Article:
WAPA » Power Marketing » Drought in the West

Drought in the West

Western Area Power Administration’s service territory covers many multipurpose water projects in 15 states, where our more than 17,000-circuit-mile transmission system carries electricity from 57​ hydropower plants with a combined installed capacity of 10,504 megawatts. As may be expected the precipitation across this vast territory can vary widely. While favorable hydrology conditions may result in increased generation for some areas, others may be facing drought. (See the U.S. Drought Monitor site        for more detail.) This can possibly impact customer rates. 

Several large WAPA projects have experienced severe and enduring drought since 2000. WAPA's regions are working with customers and the generating agencies to alleviate the impact of drought and preserve the value of federal hydropower. Learn more about these regional effots at the below webpages:

WAPA collaborates with customers on drought impacts​

In Spring 2022, WAPA and Reclamation partnered with the National Center for Environmental Conflict Resolution, a program of the Morris K. Udall and Stewart L. Udall Foundation, to establish a dialogue with customers in WAPA's Colorado River Storage Project and Desert Southwest regions. The initiative examines the drought's impacts on power and captures customer concerns and ideas regarding the shortage, specifically in the Colorado River Basin. The Expertise provided by the Udall Foundation's National Center allows WAPA to focus on a longer-term approach to mitigating drought conditions and collecting customer feedback more comprehensively.

Several large WAPA projects have experienced severe and enduring drought since 2000. WAPA's regions are working with customers and the generating agencies to alleviate the impact of drought and preserve the value of federal hydropower. The National Center conducted a Situation Assessment by interviewing a diverse mix of power customers in Summer and Fall of 2022. The Situation Assessment was followed by a series of dialogue sessions in November 2022 and January 2023.  

Learn more about these regional efforts at the below webpages:​

​​Impact on power rates 

During drought years, WAPA may see higher expenses to cover increased power purchases due to generation limitations. As the drought lowers generation, WAPA purchases more power to meet its firm power commitments to customers. As the water systems recover and refill the reservoirs, WAPA anticipates having more hydropower to market. Even through the drought, WAPA customers continue to cover all of its operating costs, including purchase power, through firm power rates, except where WAPA has contract arrangements in place to make purchases on a pass-through cost basis. Using flexible provisions in our power sales contracts, WAPA can adjust power rates through a public process to deal with changes in the environment. For instance, better-than-expected hydrology conditions can result in a reduction of rates due to modification of a "drought adder," which is sometimes added to rates in anticipation of low water years.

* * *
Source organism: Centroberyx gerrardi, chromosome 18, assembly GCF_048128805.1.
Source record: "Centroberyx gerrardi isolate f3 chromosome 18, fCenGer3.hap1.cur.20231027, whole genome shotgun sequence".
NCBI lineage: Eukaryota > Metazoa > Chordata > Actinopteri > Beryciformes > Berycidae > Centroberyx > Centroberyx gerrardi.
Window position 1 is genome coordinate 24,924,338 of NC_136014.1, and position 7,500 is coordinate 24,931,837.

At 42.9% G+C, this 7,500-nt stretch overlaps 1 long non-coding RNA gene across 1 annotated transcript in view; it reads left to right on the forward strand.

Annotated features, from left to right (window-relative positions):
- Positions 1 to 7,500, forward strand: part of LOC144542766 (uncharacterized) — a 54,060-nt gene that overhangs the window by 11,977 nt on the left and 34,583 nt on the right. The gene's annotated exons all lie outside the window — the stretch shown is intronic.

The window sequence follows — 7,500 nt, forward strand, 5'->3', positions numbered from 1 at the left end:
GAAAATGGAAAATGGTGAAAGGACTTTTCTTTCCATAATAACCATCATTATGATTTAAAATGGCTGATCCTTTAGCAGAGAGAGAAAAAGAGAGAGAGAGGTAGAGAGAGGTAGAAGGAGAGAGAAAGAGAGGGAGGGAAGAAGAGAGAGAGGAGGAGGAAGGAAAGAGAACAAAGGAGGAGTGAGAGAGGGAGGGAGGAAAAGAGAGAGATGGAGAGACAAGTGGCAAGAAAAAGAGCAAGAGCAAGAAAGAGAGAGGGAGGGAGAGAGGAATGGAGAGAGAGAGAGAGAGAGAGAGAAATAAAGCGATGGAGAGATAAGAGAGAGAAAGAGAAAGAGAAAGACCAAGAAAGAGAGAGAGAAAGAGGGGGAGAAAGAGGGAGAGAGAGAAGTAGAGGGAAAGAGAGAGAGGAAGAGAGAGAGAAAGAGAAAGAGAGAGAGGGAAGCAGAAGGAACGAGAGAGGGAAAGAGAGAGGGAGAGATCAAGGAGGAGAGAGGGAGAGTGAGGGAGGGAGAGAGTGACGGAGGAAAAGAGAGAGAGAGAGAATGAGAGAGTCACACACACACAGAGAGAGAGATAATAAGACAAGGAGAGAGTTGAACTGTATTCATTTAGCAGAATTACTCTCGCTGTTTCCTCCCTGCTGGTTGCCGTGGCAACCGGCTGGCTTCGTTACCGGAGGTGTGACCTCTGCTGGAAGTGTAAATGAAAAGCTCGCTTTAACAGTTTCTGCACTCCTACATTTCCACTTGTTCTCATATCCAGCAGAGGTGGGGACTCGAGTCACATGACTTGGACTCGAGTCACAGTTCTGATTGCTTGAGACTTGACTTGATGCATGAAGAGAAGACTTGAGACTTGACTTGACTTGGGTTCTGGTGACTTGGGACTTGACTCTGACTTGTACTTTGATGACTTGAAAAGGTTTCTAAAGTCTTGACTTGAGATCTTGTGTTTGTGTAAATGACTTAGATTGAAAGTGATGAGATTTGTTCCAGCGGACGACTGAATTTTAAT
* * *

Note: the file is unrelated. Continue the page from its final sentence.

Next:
how does less hydropower affect current WAPA contracts?

Commitments for firm power in current contracts remain firm for the life of the contract. However, due to changes in hydrology or river operations during the contract term, contracts containing resource commitments that are extended under the Energy Planning and Management Program can be modified to change the amount of power delivered after WAPA completes a public process and provides five years' notice.

Repayment to Treasury

Although WAPA must repay all the investment and operating costs of the power facilities, short-term decreases in power sales would not necessarily negatively impact future repayment obligations to the U.S. Treasury. Each year, WAPA prepares a power repayment study for each rate-setting system. We analyze current power rates to determine if they will provide enough revenue to cover all costs, including future repayment obligations. WAPA's power repayment studies forecast cycles of above and below average water as that information becomes available to derive the power rate. Surplus sales accelerate repayment, while deficits are capitalized at a current interest rate. If the study projects that rates will under-collect the required revenue, WAPA begins a public process to adjust its rates accordingly.


Purchase power is power that WAPA buys from other suppliers to meet the demands of customer contracts. This may occur when poor water conditions or operational constraints result in lower-than-expected generation. In the case of drought conditions, WAPA may purchase power to ensure that customers receive the amount of power determined by their contracts.​ Learn more about purchase power and the ongoing drought in the West at the Purchase Power and Wheeling program​ webpage.  ​​​ 

Page Last Updated: 2/23/2023 1:40 PM